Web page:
February 18, 2017

GAO Drops NOAA's GOES Weather Satellites from High-Risk List, but Adds DOD's (Source: Space Policy Online)
The Government Accountability Office (GAO) issued its biennial assessment of high-risk government programs yesterday.  The report addresses programs in all parts of the government, including civil and national security space programs.  NOAA's weather satellites have been on the high-risk list for several years, but GAO praised NOAA's progress with its GOES series of geostationary weather satellites and concluded they no longer warrant inclusion. NOAA's polar orbiting satellites remain on the list.  GAO also added DOD's weather satellite program to the high-risk list because DOD lacks a comprehensive plan for providing required capabilities. (2/16)

Trump Mum on Ex-Im Bank During Speech at Boeing Plant (Source: Space News)
President Donald Trump made no mention of the U.S. Export-Import Bank during a speech Feb. 17 some had expected to include a call for restoring the bank’s full lending authority. Ex-Im has lacked a full board of directors since Congress reauthorized the bank in December 2015 (after letting its charter lapse for the first time in its 82-year history), limiting the executive-branch institution from providing loans greater than $10 million. Boeing, the largest exporter in the country, has relied on the federal institution to help finance large aerospace projects, namely aircraft and satellites. (2/17)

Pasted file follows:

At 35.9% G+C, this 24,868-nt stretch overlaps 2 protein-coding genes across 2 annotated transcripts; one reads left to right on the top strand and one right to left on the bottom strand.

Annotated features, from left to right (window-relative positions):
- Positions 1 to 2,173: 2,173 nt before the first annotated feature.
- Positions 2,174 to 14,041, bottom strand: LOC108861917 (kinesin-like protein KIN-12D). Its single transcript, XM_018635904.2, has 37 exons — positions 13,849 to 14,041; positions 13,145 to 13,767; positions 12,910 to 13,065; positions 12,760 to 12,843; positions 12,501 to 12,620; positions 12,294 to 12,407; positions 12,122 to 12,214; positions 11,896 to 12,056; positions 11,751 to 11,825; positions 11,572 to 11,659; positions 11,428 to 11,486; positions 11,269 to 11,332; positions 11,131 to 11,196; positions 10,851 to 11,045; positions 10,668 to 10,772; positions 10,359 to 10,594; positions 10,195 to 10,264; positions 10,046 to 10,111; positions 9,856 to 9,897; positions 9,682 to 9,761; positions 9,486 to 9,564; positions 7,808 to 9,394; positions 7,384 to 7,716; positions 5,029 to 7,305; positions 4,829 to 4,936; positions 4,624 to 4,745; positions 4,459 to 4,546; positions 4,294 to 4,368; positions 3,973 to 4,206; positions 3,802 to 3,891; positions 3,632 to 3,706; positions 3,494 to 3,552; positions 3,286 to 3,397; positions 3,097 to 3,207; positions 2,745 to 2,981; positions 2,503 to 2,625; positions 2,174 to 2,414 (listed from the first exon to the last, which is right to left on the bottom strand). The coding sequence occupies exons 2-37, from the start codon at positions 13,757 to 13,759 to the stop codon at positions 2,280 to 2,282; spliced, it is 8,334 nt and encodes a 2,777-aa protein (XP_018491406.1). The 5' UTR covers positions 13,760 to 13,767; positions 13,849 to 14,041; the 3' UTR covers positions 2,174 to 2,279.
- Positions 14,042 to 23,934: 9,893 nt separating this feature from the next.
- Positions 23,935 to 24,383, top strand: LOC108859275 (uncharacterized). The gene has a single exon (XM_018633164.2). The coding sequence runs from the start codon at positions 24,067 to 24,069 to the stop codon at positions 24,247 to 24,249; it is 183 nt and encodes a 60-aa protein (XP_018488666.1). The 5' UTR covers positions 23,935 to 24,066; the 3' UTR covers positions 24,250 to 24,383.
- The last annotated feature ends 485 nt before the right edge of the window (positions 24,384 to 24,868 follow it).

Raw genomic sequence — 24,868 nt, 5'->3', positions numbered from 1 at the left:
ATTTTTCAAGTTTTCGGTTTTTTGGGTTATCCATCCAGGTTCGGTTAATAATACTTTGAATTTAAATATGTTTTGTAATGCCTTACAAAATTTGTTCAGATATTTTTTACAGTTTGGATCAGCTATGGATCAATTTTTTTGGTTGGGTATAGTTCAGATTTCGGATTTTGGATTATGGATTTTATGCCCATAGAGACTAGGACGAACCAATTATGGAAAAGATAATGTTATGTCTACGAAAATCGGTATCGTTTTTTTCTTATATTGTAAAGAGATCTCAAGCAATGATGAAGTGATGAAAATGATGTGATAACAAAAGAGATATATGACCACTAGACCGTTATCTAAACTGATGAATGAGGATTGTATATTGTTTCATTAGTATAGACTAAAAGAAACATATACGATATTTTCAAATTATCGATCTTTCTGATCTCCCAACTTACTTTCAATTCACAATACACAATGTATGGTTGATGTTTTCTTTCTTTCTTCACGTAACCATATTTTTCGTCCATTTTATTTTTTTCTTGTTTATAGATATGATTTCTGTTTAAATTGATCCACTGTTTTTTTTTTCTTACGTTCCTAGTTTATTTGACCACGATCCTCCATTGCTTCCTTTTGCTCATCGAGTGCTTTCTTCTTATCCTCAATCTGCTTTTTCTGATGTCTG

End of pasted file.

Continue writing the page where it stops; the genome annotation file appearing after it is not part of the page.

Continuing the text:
SLS Rocket Flight Hardware Begins Arriving at Cape Canaveral Spaceport (Source: Boeing)
Workers at United Launch Alliance will soon ship to the Cape Canaveral Spaceport the Boeing and ULA built second stage propulsion element that will fly on NASA’s Space Launch System’s first flight in 2018. Called the Interim Cryogenic Propulsion Stage (ICPS), it is a modified Delta IV second stage, designed by Boeing to propel Orion beyond Earth’s orbit on the first integrated flight of SLS and Orion.

This test flight of SLS will lift the Orion capsule beyond Earth. The ICPS will provide the Trans Lunar Injection (TLI) burn to send Orion and the service module on its way to the moon. Concurrently, Boeing is working on the second stage for the next SLS mission, EM-2, which will carry crew and cargo farther into deep space with a more powerful Exploration Upper Stage. (2/17)

Possible NASA Administrator Bridenstine Wants To Fight North Korea (Source: NASA Watch)